Thursday, December 04, 2008

Ponderous Parsha Point...

...this Shabbos amongst many other things we will encounter the births of 11 of the Shevatim. Now by all accounts they were to become extraordinary people - to the point that we refer to them often as the Shivtei Ka.

Perhaps the most well known aspect of the Shevatim are their names. In jewish schools the world over children come to know the names of the 12 shevatim almost as if they were members of their own family. This year for the first time I actually paid attention the pesukim that detail their names and the ideas behind each of them. They are as follows:

וַתַּהַר לֵאָה וַתֵּלֶד בֵּן, וַתִּקְרָא שְׁמוֹ רְאוּבֵן: כִּי אָמְרָה, כִּי-רָאָה יְהוָה בְּעָנְיִי--כִּי עַתָּה, יֶאֱהָבַנִי אִישִׁי.
And Leah conceived, and bore a son, and she called his name Reuben; for she said: 'Because the LORD hath looked upon my affliction; for now my husband will love me.'

וַתַּהַר עוֹד, וַתֵּלֶד בֵּן, וַתֹּאמֶר כִּי-שָׁמַע יְהוָה כִּי-שְׂנוּאָה אָנֹכִי, וַיִּתֶּן-לִי גַּם-אֶת-זֶה; וַתִּקְרָא שְׁמוֹ, שִׁמְעוֹן.
And she conceived again, and bore a son; and said: 'Because the LORD hath heard that I am hated, He hath therefore given me this son also.' And she called his name Simeon.

וַתַּהַר עוֹד, וַתֵּלֶד בֵּן, וַתֹּאמֶר עַתָּה הַפַּעַם יִלָּוֶה אִישִׁי אֵלַי, כִּי-יָלַדְתִּי לוֹ שְׁלֹשָׁה בָנִים; עַל-כֵּן קָרָא-שְׁמוֹ, לֵוִי.
And she conceived again, and bore a son; and said: 'Now this time will my husband be joined unto me, because I have borne him three sons.' Therefore was his name called Levi.

וַתַּהַר עוֹד וַתֵּלֶד בֵּן, וַתֹּאמֶר הַפַּעַם אוֹדֶה אֶת-יְהוָה--עַל-כֵּן קָרְאָה שְׁמוֹ, יְהוּדָה; וַתַּעֲמֹד, מִלֶּדֶת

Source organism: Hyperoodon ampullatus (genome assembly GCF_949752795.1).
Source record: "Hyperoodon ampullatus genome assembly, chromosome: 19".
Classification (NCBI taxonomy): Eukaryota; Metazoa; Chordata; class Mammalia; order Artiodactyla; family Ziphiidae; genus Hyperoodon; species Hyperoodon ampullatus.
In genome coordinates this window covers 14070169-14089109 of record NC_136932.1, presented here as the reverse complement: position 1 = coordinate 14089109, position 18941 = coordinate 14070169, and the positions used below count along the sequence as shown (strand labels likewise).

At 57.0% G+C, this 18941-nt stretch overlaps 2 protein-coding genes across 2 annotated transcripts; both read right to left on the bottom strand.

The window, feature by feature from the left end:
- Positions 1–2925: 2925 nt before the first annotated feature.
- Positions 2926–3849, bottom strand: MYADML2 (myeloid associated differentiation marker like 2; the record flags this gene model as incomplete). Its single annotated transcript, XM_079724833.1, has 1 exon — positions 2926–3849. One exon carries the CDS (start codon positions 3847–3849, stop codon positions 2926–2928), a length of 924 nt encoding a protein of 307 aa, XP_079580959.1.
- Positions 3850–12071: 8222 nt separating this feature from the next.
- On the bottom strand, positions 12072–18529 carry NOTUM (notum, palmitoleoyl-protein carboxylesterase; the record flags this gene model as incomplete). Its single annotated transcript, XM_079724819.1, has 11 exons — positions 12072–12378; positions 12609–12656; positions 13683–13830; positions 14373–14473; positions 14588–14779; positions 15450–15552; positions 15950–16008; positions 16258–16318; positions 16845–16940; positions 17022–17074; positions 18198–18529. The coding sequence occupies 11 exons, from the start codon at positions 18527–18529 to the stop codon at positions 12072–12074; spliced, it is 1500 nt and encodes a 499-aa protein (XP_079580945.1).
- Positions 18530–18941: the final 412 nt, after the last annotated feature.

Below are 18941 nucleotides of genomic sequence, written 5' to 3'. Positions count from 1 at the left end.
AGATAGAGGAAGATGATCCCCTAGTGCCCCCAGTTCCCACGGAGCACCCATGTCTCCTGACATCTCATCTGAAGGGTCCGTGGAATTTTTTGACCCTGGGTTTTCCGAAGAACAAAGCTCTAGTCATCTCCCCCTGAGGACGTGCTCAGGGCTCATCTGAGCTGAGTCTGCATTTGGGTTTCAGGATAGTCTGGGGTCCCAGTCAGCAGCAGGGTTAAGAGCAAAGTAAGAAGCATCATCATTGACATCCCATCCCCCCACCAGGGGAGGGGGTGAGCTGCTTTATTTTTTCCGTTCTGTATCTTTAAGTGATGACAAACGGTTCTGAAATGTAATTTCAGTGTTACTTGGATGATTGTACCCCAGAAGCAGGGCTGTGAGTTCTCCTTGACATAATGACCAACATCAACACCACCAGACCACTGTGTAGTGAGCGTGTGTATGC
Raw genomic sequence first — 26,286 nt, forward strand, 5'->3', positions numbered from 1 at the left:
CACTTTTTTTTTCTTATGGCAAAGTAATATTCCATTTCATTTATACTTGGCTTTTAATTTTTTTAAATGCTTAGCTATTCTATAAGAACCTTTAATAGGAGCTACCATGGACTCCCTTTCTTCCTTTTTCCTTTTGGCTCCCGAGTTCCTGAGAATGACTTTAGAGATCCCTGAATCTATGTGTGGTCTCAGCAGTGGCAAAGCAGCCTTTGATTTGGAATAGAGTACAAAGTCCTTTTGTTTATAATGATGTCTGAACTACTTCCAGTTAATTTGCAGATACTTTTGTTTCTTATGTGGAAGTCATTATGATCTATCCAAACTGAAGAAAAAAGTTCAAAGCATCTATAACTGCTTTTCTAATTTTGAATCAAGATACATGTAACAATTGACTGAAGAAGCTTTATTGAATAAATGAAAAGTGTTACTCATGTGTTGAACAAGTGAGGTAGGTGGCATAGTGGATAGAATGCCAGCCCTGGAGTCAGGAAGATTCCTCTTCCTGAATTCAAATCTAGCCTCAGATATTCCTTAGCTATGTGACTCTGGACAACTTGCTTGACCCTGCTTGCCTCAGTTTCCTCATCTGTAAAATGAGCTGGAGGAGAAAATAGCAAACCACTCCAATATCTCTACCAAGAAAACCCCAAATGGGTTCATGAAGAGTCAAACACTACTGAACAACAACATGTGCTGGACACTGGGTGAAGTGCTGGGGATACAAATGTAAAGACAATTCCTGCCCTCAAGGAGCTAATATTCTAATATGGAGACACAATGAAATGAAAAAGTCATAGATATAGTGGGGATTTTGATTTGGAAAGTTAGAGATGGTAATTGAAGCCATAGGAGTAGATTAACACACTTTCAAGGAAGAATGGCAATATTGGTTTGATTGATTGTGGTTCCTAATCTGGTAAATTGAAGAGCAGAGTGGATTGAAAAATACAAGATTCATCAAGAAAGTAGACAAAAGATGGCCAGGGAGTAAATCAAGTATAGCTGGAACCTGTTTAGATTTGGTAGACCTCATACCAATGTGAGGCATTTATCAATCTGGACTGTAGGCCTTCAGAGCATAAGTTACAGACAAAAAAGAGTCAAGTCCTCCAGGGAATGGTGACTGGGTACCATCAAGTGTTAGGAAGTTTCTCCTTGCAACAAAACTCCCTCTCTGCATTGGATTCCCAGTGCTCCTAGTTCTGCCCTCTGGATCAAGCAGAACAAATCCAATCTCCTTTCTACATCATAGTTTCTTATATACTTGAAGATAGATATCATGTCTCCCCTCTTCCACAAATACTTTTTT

And she conceived again, and bore a son; and she said: 'This time will I praise the LORD.' Therefore she called his name Judah; and she left off bearing.

וַתֹּאמֶר רָחֵל, דָּנַנִּי אֱלֹהִים, וְגַם שָׁמַע בְּקֹלִי, וַיִּתֶּן-לִי בֵּן; עַל-כֵּן קָרְאָה שְׁמוֹ, דָּן.
And Rachel said: 'God hath judged me, and hath also heard my voice, and hath given me a son.' Therefore called she his name Dan.

וַתֹּאמֶר רָחֵל, נַפְתּוּלֵי אֱלֹהִים נִפְתַּלְתִּי עִם-אֲחֹתִי--גַּם-יָכֹלְתִּי; וַתִּקְרָא שְׁמוֹ, נַפְתָּלִי
And Rachel said: 'With mighty wrestlings have I wrestled with my sister, and have prevailed.' And she called his name Naphtali.

וַתֹּאמֶר לֵאָה, בגד (בָּא גָד); וַתִּקְרָא אֶת-שְׁמוֹ, גָּד
And Leah said: 'Fortune is come!' And she called his name Gad.

וַתֹּאמֶר לֵאָה--בְּאָשְׁרִי, כִּי אִשְּׁרוּנִי בָּנוֹת; וַתִּקְרָא אֶת-שְׁמוֹ, אָשֵׁר
And Leah said: 'Happy am I! for the daughters will call me happy.' And she called his name Asher.

וַתֹּאמֶר לֵאָה, נָתַן אֱלֹהִים שְׂכָרִי, אֲשֶׁר-נָתַתִּי שִׁפְחָתִי, לְאִישִׁי; וַתִּקְרָא שְׁמוֹ, יִשָּׂשכָר
And Leah said: 'God hath given me my hire, because I gave my handmaid to my husband. And she called his name Issachar.

וַתֹּאמֶר לֵאָה, זְבָדַנִי אֱלֹהִים אֹתִי זֵבֶד טוֹב--הַפַּעַם יִזְבְּלֵנִי אִישִׁי, כִּי-יָלַדְתִּי לוֹ שִׁשָּׁה בָנִים; וַתִּקְרָא אֶת-שְׁמוֹ, זְבֻלוּן
And Leah said: 'God hath endowed me with a good dowry; now will my husband dwell with me, because I have borne him six sons.' And she called his name Zebulun.

וַתַּהַר, וַתֵּלֶד בֵּן; וַתֹּאמֶר, אָסַף אֱלֹהִים אֶת-חֶרְפָּתִי
וַתִּקְרָא אֶת-שְׁמוֹ יוֹסֵף, לֵאמֹר: יֹסֵף יְהוָה לִי, בֵּן אַחֵר
And she conceived, and bore a son, and said: 'God hath taken away my reproach.' And she called his name Joseph, saying: 'The LORD add to me another son.'

My ponderings stem from the following: w/ the exceptions of Yehuda, Gad & Asher the thoughts behind the names of the Shevatim are not what I would expect to lie behind the foundations of the future of Klal Yisroel. By and large they would seem to come from non-positive feelings, and that's being charitable in some cases - I don't just struck me as kind of off.



  1. Penderous yet again, eh? :)

    Good Q. It's as if they weren't happy unless they were getting more than they expected to... troubling.